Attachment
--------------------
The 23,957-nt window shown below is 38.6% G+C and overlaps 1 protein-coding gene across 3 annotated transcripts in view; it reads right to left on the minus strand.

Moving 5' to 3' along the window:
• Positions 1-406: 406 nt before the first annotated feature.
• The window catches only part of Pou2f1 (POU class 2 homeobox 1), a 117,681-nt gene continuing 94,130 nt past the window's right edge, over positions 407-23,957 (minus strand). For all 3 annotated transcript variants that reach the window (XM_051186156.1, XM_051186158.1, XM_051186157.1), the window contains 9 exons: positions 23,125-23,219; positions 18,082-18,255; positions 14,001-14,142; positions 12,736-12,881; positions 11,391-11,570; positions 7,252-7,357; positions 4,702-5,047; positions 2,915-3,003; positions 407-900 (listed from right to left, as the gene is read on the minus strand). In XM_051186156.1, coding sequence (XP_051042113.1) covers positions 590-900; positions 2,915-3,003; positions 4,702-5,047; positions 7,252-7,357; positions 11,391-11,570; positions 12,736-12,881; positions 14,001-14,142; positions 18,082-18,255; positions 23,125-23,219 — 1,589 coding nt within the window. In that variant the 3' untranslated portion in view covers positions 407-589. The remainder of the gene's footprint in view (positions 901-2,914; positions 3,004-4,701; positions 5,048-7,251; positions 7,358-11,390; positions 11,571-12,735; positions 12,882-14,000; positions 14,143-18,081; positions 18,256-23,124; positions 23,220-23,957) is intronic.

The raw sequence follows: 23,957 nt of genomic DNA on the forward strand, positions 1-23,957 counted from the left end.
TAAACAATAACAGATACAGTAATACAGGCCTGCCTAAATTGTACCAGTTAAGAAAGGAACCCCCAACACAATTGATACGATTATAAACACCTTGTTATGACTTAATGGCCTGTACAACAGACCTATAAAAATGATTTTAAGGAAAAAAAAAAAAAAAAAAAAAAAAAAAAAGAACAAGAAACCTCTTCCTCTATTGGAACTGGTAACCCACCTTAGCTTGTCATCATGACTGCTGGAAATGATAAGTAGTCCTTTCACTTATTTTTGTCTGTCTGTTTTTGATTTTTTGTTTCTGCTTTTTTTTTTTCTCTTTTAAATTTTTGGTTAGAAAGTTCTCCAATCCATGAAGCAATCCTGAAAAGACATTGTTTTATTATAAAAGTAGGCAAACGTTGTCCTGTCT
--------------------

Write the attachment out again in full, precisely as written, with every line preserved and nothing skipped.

The 23,957-nt window shown below is 38.6% G+C and overlaps 1 protein-coding gene across 3 annotated transcripts in view; it reads right to left on the minus strand.

Moving 5' to 3' along the window:
• Positions 1-406: 406 nt before the first annotated feature.
• The window catches only part of Pou2f1 (POU class 2 homeobox 1), a 117,681-nt gene continuing 94,130 nt past the window's right edge, over positions 407-23,957 (minus strand). For all 3 annotated transcript variants that reach the window (XM_051186156.1, XM_051186158.1, XM_051186157.1), the window contains 9 exons: positions 23,125-23,219; positions 18,082-18,255; positions 14,001-14,142; positions 12,736-12,881; positions 11,391-11,570; positions 7,252-7,357; positions 4,702-5,047; positions 2,915-3,003; positions 407-900 (listed from right to left, as the gene is read on the minus strand). In XM_051186156.1, coding sequence (XP_051042113.1) covers positions 590-900; positions 2,915-3,003; positions 4,702-5,047; positions 7,252-7,357; positions 11,391-11,570; positions 12,736-12,881; positions 14,001-14,142; positions 18,082-18,255; positions 23,125-23,219 — 1,589 coding nt within the window. In that variant the 3' untranslated portion in view covers positions 407-589. The remainder of the gene's footprint in view (positions 901-2,914; positions 3,004-4,701; positions 5,048-7,251; positions 7,358-11,390; positions 11,571-12,735; positions 12,882-14,000; positions 14,143-18,081; positions 18,256-23,124; positions 23,220-23,957) is intronic.

The raw sequence follows: 23,957 nt of genomic DNA on the forward strand, positions 1-23,957 counted from the left end.
TAAACAATAACAGATACAGTAATACAGGCCTGCCTAAATTGTACCAGTTAAGAAAGGAACCCCCAACACAATTGATACGATTATAAACACCTTGTTATGACTTAATGGCCTGTACAACAGACCTATAAAAATGATTTTAAGGAAAAAAAAAAAAAAAAAAAAAAAAAAAAAGAACAAGAAACCTCTTCCTCTATTGGAACTGGTAACCCACCTTAGCTTGTCATCATGACTGCTGGAAATGATAAGTAGTCCTTTCACTTATTTTTGTCTGTCTGTTTTTGATTTTTTGTTTCTGCTTTTTTTTTTTCTCTTTTAAATTTTTGGTTAGAAAGTTCTCCAATCCATGAAGCAATCCTGAAAAGACATTGTTTTATTATAAAAGTAGGCAAACGTTGTCCTGTCT